From hidden historic gems to idyllic spots by the river, Oxford has a pub for every taste. In fact, the pubs in Oxford are so popular, that on a sunny day it can sometimes be hard to get a seat at some of the city’s most famous watering holes. Here at British Study Centres, we want you to be able to get to explore all of them, so we’ve created a list of some of the best pubs Oxford has to offer.
Historic Pubs in Oxford
The Turf Tavern
Photo credit: Eugene Burchall
The Turf Tavern has an incredibly rich history. With a building dating back to 1381, the this historic pub has been used as a meeting place for Oxford students for centuries and has even been visited by celebrities like Elizabeth Taylor, Tony Blair, CS Lewis and Margaret Thatcher. If that wasn’t enough, it was also a favourite hangout spot for the Harry Potter film crew when they were on location in Oxford.
The King’s Arms
Photo credit: Lewis Clarke
The King’s Arms is thought to be one of the oldest pubs in Oxford. In fact, the pub is so old that the staff even claim it’s haunted by not one, but four resident ghosts. Situated close to Radcliffe Square and the Bodleian library, the pub can get very busy during the summer so make sure you get there early if you want a table!
Photo credit: Len Williams
Another historic pub to add to our list, the Chequers is situated right on Oxford’s high street and dates back all the way to the 1500s. Serving up traditional British food in a cosy setting, if you’re looking for a typical British Pub then the Chequers might be the perfect place.
Photo credit: Jorge Royan
Not far from Christchurch college, the Bear is yet another pub claiming to be one of the oldest in Oxford. One of its most distinctive features, however, is the expansive ‘tie clipping’ collection that is displayed on the pub walls which started when members of sports clubs and university societies would cut pieces from the end of their ties and pin them to the walls. The ‘Tie Collection’ is now made of over 4000 pieces of tie.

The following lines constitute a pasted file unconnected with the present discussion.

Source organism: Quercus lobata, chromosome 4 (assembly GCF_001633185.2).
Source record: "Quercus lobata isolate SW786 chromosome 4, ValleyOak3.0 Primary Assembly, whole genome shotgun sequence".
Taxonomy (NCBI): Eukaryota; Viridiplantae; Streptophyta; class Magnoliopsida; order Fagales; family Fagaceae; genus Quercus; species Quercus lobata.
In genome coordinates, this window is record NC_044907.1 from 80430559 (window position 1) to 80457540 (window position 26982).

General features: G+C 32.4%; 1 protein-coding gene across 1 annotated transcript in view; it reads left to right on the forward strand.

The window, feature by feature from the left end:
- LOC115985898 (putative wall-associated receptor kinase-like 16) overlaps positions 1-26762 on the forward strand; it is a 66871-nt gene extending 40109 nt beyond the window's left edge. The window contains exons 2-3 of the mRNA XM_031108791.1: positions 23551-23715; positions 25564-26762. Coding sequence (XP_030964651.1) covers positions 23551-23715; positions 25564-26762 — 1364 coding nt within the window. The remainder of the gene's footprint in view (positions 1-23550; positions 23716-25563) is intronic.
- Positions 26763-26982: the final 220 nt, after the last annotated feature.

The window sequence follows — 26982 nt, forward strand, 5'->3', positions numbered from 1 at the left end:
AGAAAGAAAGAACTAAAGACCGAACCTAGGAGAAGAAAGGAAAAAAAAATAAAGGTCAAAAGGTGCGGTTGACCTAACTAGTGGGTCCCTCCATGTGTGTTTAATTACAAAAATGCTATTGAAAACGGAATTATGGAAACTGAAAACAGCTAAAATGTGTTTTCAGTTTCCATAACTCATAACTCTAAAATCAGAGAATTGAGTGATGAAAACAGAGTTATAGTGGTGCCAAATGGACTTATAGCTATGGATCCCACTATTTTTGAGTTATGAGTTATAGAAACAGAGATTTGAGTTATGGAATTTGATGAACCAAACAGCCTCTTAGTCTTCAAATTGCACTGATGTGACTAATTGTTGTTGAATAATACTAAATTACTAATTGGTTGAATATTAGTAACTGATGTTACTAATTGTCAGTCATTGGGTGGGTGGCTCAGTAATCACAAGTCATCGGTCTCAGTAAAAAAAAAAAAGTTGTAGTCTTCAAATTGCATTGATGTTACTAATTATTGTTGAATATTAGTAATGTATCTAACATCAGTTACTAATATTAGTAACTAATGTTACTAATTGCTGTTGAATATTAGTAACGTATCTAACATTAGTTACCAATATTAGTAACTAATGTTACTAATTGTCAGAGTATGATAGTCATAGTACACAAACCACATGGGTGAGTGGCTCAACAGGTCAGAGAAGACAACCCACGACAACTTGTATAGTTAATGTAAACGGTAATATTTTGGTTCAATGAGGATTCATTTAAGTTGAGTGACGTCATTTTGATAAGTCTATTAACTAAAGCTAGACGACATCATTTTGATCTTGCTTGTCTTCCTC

The Eagle and Child
Photo credit: Jim Linwood
Just across the way from St John’s College Oxford, the Eagle and Child was once the meeting place for the iconic Inklings writer’s group, which had members such as CS Lewis ( the Lion, the Witch and the Wardrobe) and JRR Tolkien (Lord of the Rings). Years later, the pub kept up its reputation as a fountain of creativity when crime writer, Colin Dexter, began to visit the pub and later used it as one of the settings for the Inspector Morse series.
Pubs in Oxfordshire by the River
The Head of the River
Photo credit: Jonathan Hutchins
The Head of the River may not count on such a rich history as some of the other pubs in Oxford, but its the perfect place to relax on a summer’s day by the River Thames (yes, the Thames is in Oxford as well as London). With a large patio garden and a great range of food and drink, you’ll find it hard to leave this charming riverside pub.
Pubs in Summertown, Oxford
The Gardener’s Arms
Just north of Oxford’s city centre is the Gardener’s Arms. Although it might look like a regular pub from the outside, the Gardener’s Arms is one of Oxford’s edgier venues. Its menu is totally vegetarian (with vegan options too) and its large and graffiti-covered patio is the perfect place to relax on a summer’s day. If that wasn’t enough, the pub is home to weekly quiz nights and its famed Steampunk (Victorian SCI-FI) events.
The Rose and Crown
A local favourite in Oxford’s trendy North Parade, the Rose and Crown was established in 1863 and has been run by the same landlord for over 30 years! Previous locals have included Thom Yorke of Radiohead who even wrote some of his songs there. The pub also holds a mini beer festival in May of every year.
Want to learn more about Oxford’s pubs? Join the BSC team every Thursday at 8pm at the Martyr’s Memorial, for a fun-filled tour of some of the city’s historic watering holes. Or, check out the school’s social calendar.
Would you like to live in Oxford and improve your English? Check out our Adult English Courses in Oxford.
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